Likewise, if you leafed through the pages of a cookbook, you’d find countless recipes featuring the word as well (allrecipes.com turned up 917 results with the word delight in the title—everything from Chocolate Delight to Raspberry Delight to Turkish Delight).

 

It seems that in our culture, delight is something we tend to associate with food, with our taste buds, with sweetness.

 

And in a way, that’s precisely what the psalmist says about taking delight in God’s Word. In part of his long prayer to God in Psalm 119, he exclaims, “How sweet are your words to my taste, sweeter than honey to my mouth!”

 

Stay tuned—I’ll be writing the devotions to go along with this whole sermon series (for the next five weeks).

 

psalm 119-3

 

The Ultimate Book Burning August 28, 2012

Filed under: Jeremiah — Stephanie Rische @ 1:37 pm
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The images looked like scenes from an apocalyptic movie: the smoke looming dark and angry on the horizon, marching onward like an unstoppable army. Hungry flames devouring everything in their path, from the most modest of homes to the most palatial, form pricey furnishings to irreplaceable keepsakes.

As tragic as those images from the Colorado fires were earlier this summer, I found the recent Oklahoma fire even more devastating in a certain respect. It’s one thing for natural disaster to strike thorough the fault of no one in particular. But to see such a savage wake of destruction because someone intentionally threw a burning newspaper out of a car seems not only heartbreaking but utterly senseless.

When I read the story of King Jehoiakim of Judah in the book of Jeremiah, I had a similar reaction. The king received a special message from the Lord, intended just for him. The prophet Jeremiah had compiled all of God’s messages since the days of King Josiah and sent them directly to Jehoiakim, warning him to repent before God’s judgment came upon him and his country.

But instead of receiving this as a wakeup call and humbling himself before God, King Jehoiakim did something rather shocking. He had one of his officers read the scroll to him piece by piece, and each time he finished a section, the king took out his knife and burned up the very words of God.

Each time Jehudi finished reading three or four columns, the king took a knife and cut off that section of the scroll. He then threw it into the fire, section by section, until the whole scroll was burned up. Neither the king nor his attendants showed any signs of fear or repentance at what they heard.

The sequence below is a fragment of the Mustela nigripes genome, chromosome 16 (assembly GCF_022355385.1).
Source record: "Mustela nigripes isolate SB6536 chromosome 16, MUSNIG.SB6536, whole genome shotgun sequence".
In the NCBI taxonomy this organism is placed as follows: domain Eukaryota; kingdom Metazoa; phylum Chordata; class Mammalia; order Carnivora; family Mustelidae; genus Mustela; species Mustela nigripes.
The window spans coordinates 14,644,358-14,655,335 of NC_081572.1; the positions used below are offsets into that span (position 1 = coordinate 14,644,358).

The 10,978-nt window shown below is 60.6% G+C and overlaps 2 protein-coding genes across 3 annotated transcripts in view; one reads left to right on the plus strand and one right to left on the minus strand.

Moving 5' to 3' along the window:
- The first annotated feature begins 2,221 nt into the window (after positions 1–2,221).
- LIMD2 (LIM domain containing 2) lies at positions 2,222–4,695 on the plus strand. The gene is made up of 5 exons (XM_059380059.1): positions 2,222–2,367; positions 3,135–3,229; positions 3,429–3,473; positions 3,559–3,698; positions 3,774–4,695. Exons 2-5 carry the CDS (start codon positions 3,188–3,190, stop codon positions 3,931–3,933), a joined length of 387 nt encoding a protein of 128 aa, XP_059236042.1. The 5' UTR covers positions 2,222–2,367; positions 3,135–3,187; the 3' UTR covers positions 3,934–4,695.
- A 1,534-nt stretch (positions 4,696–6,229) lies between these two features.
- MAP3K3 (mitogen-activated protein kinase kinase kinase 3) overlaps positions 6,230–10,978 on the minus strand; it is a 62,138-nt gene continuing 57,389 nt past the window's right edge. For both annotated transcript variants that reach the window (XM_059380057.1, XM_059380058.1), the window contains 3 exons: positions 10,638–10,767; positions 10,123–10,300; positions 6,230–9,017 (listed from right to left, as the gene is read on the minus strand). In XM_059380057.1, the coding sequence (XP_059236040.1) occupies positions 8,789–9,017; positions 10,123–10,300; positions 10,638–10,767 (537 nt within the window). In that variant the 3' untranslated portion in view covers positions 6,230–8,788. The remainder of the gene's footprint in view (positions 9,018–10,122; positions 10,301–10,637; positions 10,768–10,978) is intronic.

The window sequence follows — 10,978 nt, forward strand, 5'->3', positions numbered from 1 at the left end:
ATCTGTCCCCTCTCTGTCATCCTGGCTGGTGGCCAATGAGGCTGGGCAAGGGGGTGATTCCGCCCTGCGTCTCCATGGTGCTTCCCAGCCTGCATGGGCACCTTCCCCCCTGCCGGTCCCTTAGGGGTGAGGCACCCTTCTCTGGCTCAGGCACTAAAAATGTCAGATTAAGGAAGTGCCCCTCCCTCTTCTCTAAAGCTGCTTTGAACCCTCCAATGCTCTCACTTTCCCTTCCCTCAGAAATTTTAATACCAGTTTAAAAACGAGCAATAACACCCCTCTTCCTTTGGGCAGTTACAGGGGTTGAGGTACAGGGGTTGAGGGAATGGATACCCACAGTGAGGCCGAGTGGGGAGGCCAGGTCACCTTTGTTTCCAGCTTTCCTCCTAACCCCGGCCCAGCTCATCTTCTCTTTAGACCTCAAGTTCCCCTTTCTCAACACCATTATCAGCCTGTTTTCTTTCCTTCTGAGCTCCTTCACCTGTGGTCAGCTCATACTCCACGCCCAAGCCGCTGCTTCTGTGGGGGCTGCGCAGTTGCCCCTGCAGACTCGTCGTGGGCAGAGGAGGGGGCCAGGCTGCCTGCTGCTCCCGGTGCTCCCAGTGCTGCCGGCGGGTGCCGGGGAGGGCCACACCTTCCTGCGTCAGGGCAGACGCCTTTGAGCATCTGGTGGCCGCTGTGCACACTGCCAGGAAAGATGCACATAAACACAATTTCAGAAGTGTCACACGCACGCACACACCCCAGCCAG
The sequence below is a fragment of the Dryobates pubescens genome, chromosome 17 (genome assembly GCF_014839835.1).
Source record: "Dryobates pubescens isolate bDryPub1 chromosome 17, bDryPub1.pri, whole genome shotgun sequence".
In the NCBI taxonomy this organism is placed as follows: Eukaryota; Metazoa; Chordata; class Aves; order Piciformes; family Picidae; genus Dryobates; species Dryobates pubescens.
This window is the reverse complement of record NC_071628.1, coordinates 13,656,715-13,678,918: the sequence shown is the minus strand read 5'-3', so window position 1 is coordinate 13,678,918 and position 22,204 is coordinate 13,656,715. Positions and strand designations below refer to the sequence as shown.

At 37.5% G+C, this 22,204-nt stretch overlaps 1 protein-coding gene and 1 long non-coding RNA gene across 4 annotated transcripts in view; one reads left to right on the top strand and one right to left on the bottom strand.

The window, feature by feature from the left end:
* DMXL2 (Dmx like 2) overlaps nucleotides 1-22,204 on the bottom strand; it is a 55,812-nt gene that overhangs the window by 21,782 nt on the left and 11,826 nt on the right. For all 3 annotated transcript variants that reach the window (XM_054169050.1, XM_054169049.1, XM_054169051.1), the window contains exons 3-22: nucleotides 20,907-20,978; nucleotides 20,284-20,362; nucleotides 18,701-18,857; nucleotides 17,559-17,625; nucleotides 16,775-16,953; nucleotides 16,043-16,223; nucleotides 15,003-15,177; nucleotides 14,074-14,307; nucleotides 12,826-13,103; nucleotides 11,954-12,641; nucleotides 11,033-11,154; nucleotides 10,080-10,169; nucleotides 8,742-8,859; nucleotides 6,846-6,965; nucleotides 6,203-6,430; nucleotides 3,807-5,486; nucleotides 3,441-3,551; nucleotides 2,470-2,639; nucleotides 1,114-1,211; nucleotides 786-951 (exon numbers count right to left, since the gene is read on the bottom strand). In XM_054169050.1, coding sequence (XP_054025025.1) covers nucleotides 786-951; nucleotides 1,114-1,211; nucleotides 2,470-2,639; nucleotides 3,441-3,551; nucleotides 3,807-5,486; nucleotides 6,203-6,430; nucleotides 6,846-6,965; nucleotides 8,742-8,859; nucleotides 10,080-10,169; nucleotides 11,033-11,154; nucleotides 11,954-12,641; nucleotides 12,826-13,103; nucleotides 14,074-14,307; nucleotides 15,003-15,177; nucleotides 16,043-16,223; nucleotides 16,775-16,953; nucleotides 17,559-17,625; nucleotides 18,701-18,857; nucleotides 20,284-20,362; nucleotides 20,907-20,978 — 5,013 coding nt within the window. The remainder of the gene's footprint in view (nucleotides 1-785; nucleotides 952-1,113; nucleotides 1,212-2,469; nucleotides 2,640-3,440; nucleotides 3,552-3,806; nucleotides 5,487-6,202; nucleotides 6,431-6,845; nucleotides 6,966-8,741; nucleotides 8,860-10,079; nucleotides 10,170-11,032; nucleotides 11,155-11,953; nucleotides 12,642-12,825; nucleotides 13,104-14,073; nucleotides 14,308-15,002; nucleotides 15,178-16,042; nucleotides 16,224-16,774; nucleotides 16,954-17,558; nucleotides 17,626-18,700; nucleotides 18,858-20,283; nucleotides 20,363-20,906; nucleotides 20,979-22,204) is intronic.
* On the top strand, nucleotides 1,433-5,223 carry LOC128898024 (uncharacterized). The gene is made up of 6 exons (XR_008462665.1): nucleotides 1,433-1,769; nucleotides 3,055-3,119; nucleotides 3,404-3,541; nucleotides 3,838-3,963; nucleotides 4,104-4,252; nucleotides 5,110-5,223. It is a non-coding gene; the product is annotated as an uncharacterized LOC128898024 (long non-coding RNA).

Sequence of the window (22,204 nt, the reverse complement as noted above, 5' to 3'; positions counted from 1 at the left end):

—Jeremiah 36:23-24

He heard the truth, and he threw it in the fireplace.

When I talk to people who don’t know God and his Word, I ache for them, knowing what they’re missing out on. But it’s also understandable. After all, they don’t know anything different. But perhaps the more purposeless tragedy is when someone like me, who has direct access to God’s Word, cuts it apart, piece by piece, and sets it aflame.

Oh, I’d never burn the pages of my Bible, of course. But each time I decide that one little lie won’t hurt, I take a knife to what God says about truth. Whenever I deem his laws about gossip irrelevant for my particular situation, I might as well be tossing that part of Scripture into the fire. Every time I rationalize my worry, turn a blind eye to the poor, or act out of selfishness, I’m destroying God’s Word in my life, piece by piece.

Sometimes it seems inexplicable that any of us would choose God’s judgment instead of embracing grace. But as King Jehoiakim realized, grace, by its very nature, means that we have to change. We can’t stay where we are; we can’t stay who we are.

No matter how you look at it, Scripture must involve a knife and a fire. The question is, will I cut away and burn the parts I don’t like? Or will I allow the Word to cut away and burn the ugly parts of me?

 

I’ve taken the challenge of reading the Bible chronologically this year and tracing the thread of grace through it. These musings are prompted by my reading. I’d love to have you join me: One Year Bible reading plan.